Vintage 1979 (Svenska Eldvatten)

Svenska Eldvatten, Vintage 1979
This is a somewhat unusual whisky. It is a blend but apparently a single cask blend: what this means is that malt new make and grain new make were blended into a cask upon distillation in 1979 and married in the cask for the entire period of maturation. And this period of maturation was long indeed: 33 years. As to whether the malt and grain components were distilled at the same distillery, I don’t now. If so, that would narrow the source considerably as there are not very many distilleries that are/were set up to distill both malt and grain. It’s also not clear who initiated this single cask blend (a distillery? an independent blender?) or to what purpose. What we do know is that this cask was bottled by Svenska Eldvatten, who have bottled a number of other vintage releases of uncertain origin. The cask is said to be sherry but this release was of only 197 bottles. Given everything else that’s unusual about this it is possible that this was a sherry hogshead. 

Indeed, this possibility seems corroborated by evidence from elsewhere. As occasional commenter EricH pointed out earlier this month, K&L released a similar cask a while ago. That was a 32 yo—so unlikely to be from the same cask, and that one is described as a sherry hogshead. What is interesting is how different K&L’s account of the history of their cask is from the description that’s out there on the net of this one (from which I patched my account above together). Where this is described as blended at “birth”, K&L has this to say:

This is from a lot of whiskies all distilled in 1979. At some point in its maturation, it was blended and rebarreled in a single sherry hogshead. It’s highly likely that was done relatively recently, but honestly it could have been done two decades ago. We think that this whisky may have come either from a larger blender who was planning to add this to one of their house blends and either lost it in the warehouse or sold it as part of a larger parcel. Otherwise, we think it could have perhaps been a lot owned by a smaller broker which was ultimately consolidated as the whiskies began to evaporate.

It does seem likely that these are related casks and are unlikely to have been made in different ways. So, yes, to the likelihood of this Svenska Eldvatten cask also being a sherry hogshead but far more uncertainty about when/how the blending was done.

Anyway, let’s see what this is like.

Vintage 1979, 33 yo (52.2%; sherry cask; Svenska Eldvatten; from a purchased sample)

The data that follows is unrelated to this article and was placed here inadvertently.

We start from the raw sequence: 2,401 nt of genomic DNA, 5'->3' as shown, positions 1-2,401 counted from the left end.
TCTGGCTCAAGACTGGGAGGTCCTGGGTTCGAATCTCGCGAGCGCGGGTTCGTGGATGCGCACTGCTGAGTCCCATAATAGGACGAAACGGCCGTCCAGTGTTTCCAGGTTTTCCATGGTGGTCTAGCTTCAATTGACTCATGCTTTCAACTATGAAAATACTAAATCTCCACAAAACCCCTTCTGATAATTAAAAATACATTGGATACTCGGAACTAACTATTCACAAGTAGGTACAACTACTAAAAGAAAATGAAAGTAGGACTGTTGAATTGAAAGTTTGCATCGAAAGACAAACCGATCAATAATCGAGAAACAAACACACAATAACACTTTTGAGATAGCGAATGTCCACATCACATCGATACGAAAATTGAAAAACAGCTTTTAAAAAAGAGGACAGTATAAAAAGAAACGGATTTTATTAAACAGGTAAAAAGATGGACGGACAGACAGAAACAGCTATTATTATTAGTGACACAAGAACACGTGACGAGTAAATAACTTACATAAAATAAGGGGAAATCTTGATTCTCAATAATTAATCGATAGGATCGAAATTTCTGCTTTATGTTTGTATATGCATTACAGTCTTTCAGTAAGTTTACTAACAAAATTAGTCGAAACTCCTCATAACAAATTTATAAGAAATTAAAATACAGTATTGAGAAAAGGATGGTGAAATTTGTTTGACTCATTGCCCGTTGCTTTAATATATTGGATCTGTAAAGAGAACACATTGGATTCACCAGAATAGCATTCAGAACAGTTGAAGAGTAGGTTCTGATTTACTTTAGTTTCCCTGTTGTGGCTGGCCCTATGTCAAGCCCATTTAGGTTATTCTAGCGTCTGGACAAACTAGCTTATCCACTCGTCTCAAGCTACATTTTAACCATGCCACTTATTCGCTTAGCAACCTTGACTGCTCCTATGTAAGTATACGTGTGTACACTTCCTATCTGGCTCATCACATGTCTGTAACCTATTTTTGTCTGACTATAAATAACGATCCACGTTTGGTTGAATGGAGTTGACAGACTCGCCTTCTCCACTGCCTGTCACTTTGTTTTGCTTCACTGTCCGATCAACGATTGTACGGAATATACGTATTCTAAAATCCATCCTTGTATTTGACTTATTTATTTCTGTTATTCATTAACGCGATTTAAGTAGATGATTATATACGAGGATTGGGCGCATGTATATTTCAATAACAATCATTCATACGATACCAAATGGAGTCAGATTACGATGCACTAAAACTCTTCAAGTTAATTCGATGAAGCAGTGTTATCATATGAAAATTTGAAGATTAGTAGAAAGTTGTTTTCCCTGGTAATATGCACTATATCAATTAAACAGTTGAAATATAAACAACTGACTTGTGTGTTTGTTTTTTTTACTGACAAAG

Nose: Mellow fruit to start: apricot, plum. Some berries as well and a tinge of something metallic. Gets more floral as it sits and also a bit dusty. With more time the fruit begins to intensify a little and there’s a musky, tropical character to it now (pineapple, maybe a hint of ripe guava). With a lot more time there’s a bit more evidence of the grain: a slight astringency. Water knocks back the sharper notes and ups the fruit.

Palate: Hmmm. Somewhat thin to start and there’s more of that metallic note. But then quite a bit of fruit begins to emerge as I swallow, and it’s all of the tropical variety from late in the nose. On the second sip the grain seems all the more evident and the fruit has a hard time emerging full from those sharper notes. More citrus with time but also more rawer wood that really suppresses the full effect of the fruity notes, which do intensify with time. As on the nose, water helps get the wood and grain under control.

Finish: Medium. It’s here that the fruit really shines but with time the more astringent notes linger as well. Gets saltier as it goes.

Comments: If this was a sherry hogshead it must have been remade with the staves from nth refill butts. I mean to say, it’s no sherry bomb, and you’d expect more of that character from a hogshead after 33 years. Then again, if K&L’s speculation about their cask is correct it may not have been in a sherry hogshead the whole time. In fact, blind I probably would have guessed it was a bourbon cask. Looking around, I see I seem to have got far more grain on this than most other commentators. This is a hard one for me to score. Some sniffs and sips had it in the high 80s, some in the low 80s. I was going to go bang in the middle but water did improve it. If I had a bottle I’d make sure to add water to every pour.

Rating: 86 points.

 

One thought on “Vintage 1979 (Svenska Eldvatten)

  1. I thought I might add a comment now that I’ve opened my bottle of the Faultline 1979. There is definitely a lot of fruit (including tropical) action going on in the nose and palate, I am not detecting any metallic notes. There is also quite a bit of wood on the palate but that’s to be expected in a 32 year old whisky. All in all, this is a very unique whisky that I’m glad to own a bottle of. However I think a big part of the uniqueness is coming from the mystery of it’s origins.

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